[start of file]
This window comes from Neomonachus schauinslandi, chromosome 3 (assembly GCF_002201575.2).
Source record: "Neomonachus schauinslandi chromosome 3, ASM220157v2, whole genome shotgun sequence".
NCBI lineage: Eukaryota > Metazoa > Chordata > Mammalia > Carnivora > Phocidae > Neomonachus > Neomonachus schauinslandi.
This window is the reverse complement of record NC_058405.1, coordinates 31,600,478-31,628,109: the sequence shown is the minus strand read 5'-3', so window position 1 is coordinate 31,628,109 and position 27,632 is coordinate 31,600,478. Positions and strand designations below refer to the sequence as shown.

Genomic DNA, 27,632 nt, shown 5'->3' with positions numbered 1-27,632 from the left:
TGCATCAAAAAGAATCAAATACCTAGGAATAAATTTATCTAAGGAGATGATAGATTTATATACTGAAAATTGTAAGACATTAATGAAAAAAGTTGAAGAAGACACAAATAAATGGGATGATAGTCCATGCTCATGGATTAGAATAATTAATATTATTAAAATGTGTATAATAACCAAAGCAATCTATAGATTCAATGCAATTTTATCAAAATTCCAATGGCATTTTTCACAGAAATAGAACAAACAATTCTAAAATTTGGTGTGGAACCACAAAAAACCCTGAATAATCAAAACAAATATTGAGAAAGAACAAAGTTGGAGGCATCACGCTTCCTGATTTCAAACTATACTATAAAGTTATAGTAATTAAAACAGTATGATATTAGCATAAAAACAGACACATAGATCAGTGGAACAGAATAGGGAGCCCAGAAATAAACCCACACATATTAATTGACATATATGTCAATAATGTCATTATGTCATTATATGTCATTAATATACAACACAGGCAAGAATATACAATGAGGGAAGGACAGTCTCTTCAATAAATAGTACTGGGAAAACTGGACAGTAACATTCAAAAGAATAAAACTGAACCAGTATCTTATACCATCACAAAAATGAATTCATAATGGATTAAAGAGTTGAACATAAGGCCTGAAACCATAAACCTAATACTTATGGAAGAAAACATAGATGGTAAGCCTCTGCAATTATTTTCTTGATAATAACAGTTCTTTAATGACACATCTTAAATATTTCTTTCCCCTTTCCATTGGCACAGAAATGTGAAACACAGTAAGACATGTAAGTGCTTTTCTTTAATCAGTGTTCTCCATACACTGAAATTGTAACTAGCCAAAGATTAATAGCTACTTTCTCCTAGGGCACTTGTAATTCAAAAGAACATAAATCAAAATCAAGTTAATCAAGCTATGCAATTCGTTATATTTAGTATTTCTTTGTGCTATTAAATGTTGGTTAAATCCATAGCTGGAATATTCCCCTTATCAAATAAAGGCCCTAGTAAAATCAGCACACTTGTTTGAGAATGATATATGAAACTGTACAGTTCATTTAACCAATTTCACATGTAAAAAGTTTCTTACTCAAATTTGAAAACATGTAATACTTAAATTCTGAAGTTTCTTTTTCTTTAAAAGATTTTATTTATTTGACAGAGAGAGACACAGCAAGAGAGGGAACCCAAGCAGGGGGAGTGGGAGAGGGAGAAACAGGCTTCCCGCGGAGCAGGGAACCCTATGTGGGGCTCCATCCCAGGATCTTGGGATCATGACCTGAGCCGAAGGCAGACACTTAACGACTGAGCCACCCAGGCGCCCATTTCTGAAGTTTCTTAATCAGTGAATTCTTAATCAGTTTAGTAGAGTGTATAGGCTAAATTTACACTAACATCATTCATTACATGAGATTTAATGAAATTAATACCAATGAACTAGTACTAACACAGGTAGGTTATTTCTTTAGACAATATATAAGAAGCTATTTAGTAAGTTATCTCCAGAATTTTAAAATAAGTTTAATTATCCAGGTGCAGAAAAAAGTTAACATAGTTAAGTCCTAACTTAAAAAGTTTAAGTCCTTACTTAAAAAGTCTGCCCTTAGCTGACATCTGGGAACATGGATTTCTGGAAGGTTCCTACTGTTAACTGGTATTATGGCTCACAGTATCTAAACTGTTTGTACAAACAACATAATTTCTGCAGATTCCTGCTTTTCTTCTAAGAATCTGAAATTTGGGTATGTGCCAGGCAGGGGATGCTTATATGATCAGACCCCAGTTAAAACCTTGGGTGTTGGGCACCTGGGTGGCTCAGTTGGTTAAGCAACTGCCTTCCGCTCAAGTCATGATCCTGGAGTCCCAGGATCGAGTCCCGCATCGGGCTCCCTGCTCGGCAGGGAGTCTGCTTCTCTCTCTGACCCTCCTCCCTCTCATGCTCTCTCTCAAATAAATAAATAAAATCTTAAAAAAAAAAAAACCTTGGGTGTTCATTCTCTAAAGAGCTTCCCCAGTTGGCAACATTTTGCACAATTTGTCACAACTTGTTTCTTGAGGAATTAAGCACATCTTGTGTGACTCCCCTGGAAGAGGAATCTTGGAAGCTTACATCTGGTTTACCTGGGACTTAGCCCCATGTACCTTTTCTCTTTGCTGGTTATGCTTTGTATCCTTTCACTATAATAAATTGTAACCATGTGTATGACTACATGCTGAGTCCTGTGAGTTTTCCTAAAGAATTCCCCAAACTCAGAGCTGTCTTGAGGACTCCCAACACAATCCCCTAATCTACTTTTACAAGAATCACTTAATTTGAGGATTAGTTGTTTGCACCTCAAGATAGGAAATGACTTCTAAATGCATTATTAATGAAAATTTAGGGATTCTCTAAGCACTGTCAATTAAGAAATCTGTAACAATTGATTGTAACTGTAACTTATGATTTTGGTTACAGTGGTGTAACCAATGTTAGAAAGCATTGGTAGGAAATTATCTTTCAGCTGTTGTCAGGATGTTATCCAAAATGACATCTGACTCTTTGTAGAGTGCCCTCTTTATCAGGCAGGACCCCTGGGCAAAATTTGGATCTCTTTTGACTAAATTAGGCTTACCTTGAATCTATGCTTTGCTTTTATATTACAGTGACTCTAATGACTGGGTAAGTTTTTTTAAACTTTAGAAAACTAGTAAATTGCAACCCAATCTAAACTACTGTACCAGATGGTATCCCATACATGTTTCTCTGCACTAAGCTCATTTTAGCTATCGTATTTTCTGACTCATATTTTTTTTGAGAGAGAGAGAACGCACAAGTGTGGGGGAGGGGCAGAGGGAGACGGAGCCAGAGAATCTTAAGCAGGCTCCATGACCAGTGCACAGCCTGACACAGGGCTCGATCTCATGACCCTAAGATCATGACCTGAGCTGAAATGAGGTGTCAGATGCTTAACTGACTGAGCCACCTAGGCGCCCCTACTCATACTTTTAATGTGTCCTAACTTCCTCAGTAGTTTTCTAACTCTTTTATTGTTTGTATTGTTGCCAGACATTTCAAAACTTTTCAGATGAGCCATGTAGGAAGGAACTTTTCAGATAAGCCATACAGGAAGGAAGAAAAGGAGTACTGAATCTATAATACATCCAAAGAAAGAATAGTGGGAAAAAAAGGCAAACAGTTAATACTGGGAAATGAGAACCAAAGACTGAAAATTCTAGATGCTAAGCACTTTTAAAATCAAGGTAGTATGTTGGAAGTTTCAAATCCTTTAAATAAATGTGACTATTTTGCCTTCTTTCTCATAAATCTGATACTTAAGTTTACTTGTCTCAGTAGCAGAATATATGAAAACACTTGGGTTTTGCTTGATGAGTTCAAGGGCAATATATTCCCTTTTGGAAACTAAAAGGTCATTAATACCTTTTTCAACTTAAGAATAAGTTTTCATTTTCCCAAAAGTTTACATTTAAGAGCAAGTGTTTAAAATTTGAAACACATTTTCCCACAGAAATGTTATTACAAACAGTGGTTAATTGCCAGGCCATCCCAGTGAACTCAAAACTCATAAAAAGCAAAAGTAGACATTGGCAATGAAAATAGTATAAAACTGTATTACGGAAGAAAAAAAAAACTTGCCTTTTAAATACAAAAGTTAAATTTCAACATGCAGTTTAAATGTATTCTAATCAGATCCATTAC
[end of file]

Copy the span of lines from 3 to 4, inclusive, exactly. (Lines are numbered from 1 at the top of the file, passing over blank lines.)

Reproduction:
NCBI lineage: Eukaryota > Metazoa > Chordata > Mammalia > Carnivora > Phocidae > Neomonachus > Neomonachus schauinslandi.
This window is the reverse complement of record NC_058405.1, coordinates 31,600,478-31,628,109: the sequence shown is the minus strand read 5'-3', so window position 1 is coordinate 31,628,109 and position 27,632 is coordinate 31,600,478. Positions and strand designations below refer to the sequence as shown.